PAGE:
If you look at analytics and see “facebook”, “face book”, and “FB” in the utm_source, that company is not going to make it. Every analysis just got 10x harder because you have to account for all the misspellings in every filter. Garbage in, garbage out.
In order to record the source of traffic, analytics relies on UTM tracking codes in the URL...More
I understand it has been busy, and people make mistakes
But just the other week I got a report where the numbers were all wrong because someone forgot to add “FB” into the filter in analytics
We missed out on 20% of the actual Facebook traffic
This is just one of a number of incidents, and the analytics team are complaining analysis is taking too long because of it
I need you to make a concerted effort to standardise your work
Let’s create a template spreadsheet, a URL builder, where we can ensure everything is standard
Then if we use that religiously going forward, there’s no way errors can creep back in
Get this done by the end of the week and send it my way
This course is a work of fiction. Unless otherwise indicated, all the names, characters, businesses, data, places, events and incidents in this course are either the product of the author's imagination or used in a fictitious manner. Any resemblance to actual persons, living or dead, or actual events is purely coincidental.
In analytics it really is a case of garbage in, garbage out. Most analytics platforms record the source of a session once, and that data is impossible to change once recorded. What that means is that if you ever make a mistake in the spelling of a tracking parameter, or use a non-standard name, your analytics team will live with that mistake forever. For example “facebook”, “face book”, and “FB” are all treated as different sources, so every time you want to report on the performance of Facebook ads, you have to remember to filter for all three of these names.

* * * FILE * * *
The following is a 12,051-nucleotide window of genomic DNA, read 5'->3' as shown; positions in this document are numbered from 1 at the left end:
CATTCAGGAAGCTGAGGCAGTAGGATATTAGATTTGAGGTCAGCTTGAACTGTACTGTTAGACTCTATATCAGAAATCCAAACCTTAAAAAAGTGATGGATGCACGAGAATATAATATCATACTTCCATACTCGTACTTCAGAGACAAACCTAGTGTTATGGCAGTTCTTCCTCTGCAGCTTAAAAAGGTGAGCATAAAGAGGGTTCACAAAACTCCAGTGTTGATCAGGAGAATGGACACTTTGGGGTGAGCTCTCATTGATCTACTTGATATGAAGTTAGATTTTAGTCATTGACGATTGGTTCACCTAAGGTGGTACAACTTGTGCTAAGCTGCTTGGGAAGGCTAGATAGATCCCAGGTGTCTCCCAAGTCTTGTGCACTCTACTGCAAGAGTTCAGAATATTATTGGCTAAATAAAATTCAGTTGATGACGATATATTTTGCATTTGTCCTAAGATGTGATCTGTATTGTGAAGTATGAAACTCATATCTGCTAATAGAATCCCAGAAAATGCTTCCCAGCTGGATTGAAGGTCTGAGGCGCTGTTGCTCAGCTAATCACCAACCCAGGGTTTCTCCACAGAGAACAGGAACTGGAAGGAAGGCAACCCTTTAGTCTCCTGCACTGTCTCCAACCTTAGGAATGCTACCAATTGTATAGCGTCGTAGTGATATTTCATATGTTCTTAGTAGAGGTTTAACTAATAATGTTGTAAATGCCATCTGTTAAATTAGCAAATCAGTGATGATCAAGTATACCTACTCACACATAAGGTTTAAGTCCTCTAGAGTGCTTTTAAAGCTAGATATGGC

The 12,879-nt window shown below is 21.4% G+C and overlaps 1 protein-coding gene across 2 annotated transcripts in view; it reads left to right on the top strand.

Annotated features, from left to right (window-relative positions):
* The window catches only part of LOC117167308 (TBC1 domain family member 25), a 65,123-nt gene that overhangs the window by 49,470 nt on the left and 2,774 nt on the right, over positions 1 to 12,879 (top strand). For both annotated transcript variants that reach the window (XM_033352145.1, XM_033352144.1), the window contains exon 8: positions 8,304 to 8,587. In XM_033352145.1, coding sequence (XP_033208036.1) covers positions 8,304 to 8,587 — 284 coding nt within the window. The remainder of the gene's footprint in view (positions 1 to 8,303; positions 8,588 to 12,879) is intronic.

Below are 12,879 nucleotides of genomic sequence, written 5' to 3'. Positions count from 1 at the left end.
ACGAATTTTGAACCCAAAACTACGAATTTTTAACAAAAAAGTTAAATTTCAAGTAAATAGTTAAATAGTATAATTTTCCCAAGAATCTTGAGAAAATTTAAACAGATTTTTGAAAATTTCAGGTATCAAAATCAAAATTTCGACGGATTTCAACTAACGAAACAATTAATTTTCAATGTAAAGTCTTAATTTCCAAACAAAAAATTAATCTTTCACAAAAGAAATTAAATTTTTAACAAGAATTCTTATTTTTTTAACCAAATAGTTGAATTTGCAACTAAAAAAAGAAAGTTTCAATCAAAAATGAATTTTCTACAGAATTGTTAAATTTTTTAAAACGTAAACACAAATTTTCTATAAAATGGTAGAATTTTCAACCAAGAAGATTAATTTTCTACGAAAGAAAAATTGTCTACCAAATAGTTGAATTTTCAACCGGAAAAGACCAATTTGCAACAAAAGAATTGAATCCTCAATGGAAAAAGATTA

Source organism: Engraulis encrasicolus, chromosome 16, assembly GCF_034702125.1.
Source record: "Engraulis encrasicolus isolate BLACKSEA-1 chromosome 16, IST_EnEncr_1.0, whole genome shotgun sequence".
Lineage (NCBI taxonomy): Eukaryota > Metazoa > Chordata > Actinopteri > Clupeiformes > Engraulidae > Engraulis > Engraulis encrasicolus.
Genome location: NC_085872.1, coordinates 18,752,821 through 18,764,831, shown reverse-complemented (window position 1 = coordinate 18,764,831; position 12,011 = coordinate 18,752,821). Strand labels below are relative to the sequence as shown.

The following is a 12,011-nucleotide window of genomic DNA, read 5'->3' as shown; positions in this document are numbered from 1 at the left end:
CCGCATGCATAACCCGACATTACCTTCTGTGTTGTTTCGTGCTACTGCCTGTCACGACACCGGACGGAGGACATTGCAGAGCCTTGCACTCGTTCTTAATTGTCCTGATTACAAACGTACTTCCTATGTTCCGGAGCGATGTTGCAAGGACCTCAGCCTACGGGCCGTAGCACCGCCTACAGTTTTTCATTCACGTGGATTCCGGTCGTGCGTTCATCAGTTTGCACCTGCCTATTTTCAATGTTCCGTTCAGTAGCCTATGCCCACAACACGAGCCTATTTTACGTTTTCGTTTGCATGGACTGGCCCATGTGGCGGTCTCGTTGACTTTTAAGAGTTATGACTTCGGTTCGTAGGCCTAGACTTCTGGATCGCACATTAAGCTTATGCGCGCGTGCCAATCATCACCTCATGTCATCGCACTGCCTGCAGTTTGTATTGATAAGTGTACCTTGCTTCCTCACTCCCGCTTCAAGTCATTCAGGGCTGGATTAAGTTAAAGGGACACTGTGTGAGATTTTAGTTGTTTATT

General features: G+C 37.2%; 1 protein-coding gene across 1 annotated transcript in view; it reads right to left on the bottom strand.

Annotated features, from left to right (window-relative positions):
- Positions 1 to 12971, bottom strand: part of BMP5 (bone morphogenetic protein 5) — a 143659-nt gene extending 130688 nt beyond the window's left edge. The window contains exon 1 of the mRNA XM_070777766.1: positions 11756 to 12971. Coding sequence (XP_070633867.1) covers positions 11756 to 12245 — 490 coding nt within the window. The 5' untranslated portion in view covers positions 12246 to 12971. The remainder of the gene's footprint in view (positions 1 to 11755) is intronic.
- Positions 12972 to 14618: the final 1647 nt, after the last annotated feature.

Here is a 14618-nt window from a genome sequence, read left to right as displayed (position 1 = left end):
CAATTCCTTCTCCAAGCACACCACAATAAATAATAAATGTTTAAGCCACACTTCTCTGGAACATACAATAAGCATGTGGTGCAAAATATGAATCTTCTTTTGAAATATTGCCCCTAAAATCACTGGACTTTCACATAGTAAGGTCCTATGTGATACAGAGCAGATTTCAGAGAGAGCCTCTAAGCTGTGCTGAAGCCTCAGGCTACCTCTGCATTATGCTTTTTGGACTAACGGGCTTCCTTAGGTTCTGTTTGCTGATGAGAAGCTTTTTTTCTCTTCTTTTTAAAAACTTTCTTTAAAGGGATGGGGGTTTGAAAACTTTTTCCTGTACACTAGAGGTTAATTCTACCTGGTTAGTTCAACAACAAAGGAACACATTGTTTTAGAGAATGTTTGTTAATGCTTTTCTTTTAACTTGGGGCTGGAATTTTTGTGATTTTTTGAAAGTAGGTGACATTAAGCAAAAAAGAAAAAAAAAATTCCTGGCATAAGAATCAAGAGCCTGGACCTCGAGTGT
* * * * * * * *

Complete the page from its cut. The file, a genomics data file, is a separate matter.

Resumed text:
The best teams adopt a strict naming policy in order to protect against this. By standardizing the names you use and recording them in a spreadsheet, you minimize the chances of a mistake, but also make it easier for analysts to later unearth what names were used and what they mean, making their analysis much easier. When enforcing a naming protocol in a spreadsheet, you can even make the task of constructing the URL easier, because you can use data validation and dropdown menus to make it so you only pick valid values.
The way the spreadsheet works is two fold. One you make a lookup sheet with all valid values for source, medium and campaign. Second you use the CONCATENATE formula to glue everything together into a valid URL at the end, for the ops team to copy and paste into their campaigns. The system I’ve found most useful for adding granularity to the codes used is an audience, creative and message ID system. Each utm_campaign is a combination of these IDs, for example a1-c1-m1 refers to audience 1, creative 1, message 1. This maximises flexibility while also keeping the URLs relatively short and uncomplicated.
Hey, I'm going to teach you how to build a URL builder. So this is a way to keep all of your tracking consistent and make sure you're not making any mistakes or kind of reusing. Or tracking codes when you're adding the UTM parameters to your URLs. So for example, who running ads on Facebook you want to put the base URL in here and then choose the source, which is Facebook choose a medium.
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